Trueface Tech Helps Identify Missing Persons After Hurricane Dorian

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Biometrics News - Trueface Tech Helps Identify Missing Persons After Hurricane Dorian

Trueface is hoping its facial recognition technology can help find missing hurricane survivors in the Bahamas. The company has partnered with the Bahamian blockchain startup Bluestone Technology to create a FindMeBahamas missing persons registry, which will use facial recognition to identify the people found as rescue workers continue to sort through the aftermath of Hurricane Dorian.

FindMeBahamas is part of a broader FindMeCaricom network, which includes 27 other Caribbean countries in addition to the Bahamas. The site allows concerned friends and family members to upload personal information and photos of a missing loved one, as well as an emergency number to contact if that person is found.

“We wanted to use our ability to connect the countries of the Caribbean and provide a safe, interoperable space for families to find members after the natural disasters,” said Bluestone Co-Founder and CEO John Bridgewater, whose grandmother went missing after the hurricane.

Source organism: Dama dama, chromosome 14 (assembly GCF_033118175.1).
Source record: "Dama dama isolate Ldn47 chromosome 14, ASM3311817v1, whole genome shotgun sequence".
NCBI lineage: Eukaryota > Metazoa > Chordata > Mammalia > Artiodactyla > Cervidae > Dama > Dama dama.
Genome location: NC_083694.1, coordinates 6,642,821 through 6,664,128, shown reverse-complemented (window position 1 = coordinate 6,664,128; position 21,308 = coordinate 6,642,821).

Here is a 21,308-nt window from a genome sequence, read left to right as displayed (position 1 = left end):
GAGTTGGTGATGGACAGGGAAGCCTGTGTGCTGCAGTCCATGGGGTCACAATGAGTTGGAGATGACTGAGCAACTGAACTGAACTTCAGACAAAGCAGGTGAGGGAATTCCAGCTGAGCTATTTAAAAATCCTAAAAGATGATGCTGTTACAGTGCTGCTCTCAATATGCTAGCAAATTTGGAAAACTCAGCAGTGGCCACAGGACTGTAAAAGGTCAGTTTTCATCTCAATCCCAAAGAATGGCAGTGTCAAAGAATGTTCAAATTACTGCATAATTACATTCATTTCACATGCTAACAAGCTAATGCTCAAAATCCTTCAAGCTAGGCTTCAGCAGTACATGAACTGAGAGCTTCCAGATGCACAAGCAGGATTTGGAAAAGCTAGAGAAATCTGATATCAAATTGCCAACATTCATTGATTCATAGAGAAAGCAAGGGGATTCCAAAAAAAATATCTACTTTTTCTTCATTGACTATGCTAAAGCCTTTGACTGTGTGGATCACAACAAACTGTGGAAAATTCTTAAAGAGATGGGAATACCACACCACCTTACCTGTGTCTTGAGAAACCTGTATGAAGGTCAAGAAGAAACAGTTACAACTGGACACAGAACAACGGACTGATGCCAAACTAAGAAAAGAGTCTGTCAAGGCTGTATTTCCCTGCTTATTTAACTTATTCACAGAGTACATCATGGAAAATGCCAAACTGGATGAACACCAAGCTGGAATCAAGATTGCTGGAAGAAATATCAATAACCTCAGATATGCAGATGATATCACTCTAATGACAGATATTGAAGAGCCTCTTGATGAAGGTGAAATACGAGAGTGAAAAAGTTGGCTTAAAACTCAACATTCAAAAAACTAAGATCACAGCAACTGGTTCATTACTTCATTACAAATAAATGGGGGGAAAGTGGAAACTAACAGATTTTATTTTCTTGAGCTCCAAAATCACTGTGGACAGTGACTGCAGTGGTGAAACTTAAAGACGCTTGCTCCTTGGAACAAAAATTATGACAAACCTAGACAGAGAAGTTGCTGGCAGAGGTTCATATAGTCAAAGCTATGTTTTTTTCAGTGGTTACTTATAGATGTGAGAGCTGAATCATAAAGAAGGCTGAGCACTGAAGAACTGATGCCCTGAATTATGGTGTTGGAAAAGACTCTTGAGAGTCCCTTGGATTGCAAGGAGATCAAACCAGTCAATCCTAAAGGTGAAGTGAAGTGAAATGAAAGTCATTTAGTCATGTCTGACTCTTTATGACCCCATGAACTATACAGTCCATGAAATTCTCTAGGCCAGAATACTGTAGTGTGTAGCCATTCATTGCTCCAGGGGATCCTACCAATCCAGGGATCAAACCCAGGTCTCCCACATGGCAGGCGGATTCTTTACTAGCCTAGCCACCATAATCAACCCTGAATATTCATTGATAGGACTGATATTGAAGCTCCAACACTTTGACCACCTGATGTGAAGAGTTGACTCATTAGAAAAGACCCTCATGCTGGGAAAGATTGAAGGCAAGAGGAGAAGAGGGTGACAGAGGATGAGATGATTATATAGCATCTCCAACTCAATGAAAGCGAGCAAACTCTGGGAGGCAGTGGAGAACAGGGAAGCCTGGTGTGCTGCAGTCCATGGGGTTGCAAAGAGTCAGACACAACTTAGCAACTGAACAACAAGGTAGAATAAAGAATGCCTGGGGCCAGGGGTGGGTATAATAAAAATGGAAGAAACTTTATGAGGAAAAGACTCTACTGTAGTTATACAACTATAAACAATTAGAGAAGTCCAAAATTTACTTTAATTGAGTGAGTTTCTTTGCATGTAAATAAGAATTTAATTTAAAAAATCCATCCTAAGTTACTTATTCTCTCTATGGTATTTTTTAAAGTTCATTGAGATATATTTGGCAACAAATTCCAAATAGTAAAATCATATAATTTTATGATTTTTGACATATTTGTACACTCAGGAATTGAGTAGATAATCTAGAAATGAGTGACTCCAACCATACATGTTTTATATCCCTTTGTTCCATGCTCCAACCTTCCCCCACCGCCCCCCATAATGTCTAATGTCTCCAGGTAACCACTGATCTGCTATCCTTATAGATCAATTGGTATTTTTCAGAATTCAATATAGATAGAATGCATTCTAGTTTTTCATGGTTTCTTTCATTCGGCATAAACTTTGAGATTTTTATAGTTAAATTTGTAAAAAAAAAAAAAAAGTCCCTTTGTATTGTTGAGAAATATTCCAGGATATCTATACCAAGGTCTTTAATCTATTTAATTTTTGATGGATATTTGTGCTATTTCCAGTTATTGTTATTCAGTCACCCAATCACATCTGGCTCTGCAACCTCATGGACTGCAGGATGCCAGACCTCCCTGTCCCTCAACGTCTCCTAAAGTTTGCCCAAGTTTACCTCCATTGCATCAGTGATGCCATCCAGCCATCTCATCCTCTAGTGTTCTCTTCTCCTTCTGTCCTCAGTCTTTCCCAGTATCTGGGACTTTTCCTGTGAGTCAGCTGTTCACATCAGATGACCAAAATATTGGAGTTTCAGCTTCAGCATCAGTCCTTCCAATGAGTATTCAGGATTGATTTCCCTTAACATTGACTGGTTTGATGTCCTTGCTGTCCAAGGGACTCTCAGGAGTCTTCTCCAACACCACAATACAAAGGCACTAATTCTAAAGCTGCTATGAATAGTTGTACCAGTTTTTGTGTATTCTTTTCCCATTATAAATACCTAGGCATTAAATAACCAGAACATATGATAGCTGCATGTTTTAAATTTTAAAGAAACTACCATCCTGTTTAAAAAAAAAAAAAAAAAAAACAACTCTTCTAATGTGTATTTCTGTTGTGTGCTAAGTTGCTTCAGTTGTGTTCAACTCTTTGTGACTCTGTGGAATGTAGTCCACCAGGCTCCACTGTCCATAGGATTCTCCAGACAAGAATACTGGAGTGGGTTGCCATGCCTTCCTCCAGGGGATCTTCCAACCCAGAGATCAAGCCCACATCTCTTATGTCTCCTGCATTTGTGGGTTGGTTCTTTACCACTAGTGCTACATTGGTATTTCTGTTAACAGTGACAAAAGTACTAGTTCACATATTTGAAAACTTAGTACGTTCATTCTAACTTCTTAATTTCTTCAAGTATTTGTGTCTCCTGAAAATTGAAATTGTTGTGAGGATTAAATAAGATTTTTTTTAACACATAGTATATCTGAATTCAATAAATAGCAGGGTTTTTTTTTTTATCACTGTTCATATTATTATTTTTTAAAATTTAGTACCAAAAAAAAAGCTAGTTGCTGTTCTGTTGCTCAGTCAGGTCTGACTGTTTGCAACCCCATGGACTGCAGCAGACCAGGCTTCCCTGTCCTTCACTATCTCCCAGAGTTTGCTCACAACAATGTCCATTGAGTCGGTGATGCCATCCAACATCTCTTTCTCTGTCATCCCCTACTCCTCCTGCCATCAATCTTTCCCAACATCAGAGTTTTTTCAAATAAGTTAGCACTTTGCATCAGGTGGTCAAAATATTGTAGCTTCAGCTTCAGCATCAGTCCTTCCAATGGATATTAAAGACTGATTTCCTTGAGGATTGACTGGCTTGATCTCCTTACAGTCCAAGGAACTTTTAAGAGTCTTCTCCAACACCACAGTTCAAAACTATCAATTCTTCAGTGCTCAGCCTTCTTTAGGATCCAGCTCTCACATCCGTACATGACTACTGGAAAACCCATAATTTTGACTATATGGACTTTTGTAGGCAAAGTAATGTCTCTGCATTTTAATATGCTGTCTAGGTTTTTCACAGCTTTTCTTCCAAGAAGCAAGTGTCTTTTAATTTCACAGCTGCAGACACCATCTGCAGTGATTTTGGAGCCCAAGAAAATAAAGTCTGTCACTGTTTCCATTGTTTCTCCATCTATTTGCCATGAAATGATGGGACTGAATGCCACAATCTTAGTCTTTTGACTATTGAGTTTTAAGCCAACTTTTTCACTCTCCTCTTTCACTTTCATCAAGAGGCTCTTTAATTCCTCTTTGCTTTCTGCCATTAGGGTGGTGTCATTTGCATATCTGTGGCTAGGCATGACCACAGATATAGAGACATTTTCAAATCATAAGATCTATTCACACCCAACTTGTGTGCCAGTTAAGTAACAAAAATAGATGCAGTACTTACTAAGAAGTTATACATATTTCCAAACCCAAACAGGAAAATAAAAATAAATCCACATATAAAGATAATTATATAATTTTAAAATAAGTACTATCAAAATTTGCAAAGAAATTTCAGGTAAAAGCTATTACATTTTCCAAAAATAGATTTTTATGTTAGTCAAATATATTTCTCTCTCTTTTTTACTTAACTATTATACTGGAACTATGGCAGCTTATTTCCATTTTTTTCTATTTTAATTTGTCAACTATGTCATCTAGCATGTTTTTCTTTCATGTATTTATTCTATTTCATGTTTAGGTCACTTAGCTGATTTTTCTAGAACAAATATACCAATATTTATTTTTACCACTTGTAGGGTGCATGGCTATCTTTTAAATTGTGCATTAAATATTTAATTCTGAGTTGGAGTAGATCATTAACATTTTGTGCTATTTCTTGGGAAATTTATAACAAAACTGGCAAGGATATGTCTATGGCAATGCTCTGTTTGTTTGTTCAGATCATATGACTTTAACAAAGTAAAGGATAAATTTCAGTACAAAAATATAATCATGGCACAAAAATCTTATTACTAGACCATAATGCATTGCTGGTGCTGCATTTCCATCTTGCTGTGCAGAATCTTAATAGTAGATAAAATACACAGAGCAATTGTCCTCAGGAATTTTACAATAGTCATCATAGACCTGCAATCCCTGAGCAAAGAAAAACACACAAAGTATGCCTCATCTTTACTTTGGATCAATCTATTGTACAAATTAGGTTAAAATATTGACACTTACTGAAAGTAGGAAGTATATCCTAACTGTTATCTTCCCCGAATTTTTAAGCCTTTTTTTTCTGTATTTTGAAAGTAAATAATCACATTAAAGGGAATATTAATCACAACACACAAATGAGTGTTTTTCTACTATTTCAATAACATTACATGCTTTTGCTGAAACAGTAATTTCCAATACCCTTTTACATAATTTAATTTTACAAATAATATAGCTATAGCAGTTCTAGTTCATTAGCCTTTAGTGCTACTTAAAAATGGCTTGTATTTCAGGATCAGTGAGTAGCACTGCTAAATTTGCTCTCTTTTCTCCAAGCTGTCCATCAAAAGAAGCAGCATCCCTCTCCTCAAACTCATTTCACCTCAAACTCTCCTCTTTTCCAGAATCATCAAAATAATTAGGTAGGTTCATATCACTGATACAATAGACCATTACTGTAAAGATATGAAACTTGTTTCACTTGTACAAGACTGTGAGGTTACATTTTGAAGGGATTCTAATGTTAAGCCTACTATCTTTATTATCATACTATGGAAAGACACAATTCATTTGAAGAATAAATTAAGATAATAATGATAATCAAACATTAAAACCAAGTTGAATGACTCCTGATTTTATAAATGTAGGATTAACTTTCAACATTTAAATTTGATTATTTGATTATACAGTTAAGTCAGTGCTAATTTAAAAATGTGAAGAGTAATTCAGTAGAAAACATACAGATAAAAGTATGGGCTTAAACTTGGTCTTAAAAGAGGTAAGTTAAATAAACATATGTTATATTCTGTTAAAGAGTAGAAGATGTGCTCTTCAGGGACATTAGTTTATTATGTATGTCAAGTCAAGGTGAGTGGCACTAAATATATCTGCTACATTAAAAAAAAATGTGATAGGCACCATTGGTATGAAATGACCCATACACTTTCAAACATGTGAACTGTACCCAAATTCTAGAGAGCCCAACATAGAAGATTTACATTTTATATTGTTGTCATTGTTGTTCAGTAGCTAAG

“We are just starting to see the positive impacts facial recognition and computer vision technologies can play in the wake of disasters like Hurricane Dorian,” added Trueface Co-Founder and CEO Shaun Moore.

Those reported missing will be assigned a unique 6-digit electronic ID number, which will help to create a record of people who have lost their possessions – and their identification documents – in the wake of the storm. At the moment, more than 4,300 people are still unaccounted for in the Bahamas.  

The FindMeBahamas registration form does not seem to ask people to prove their relationship with the missing individual, which could raise issues of consent somewhere down the line. However, the decision is at least somewhat understandable given the dire nature of the situation and the disruption to the country’s traditional identity infrastructure. A more rigorous screening process could be prohibitively time-consuming while searching for survivors.

With that in mind, the partnership seems to satisfy Trueface’s ethical guidelines, which stress that facial recognition technology should be used responsibly and for the benefit of humanity. The company indicated that it is hoping its technology can be used towards disaster relief and missing person efforts in other parts of the world.

Digital Barriers and Vision Box have previously donated facial recognition tech to help find missing persons in the UK and India, respectively.  

October 7, 2019 – by Eric Weiss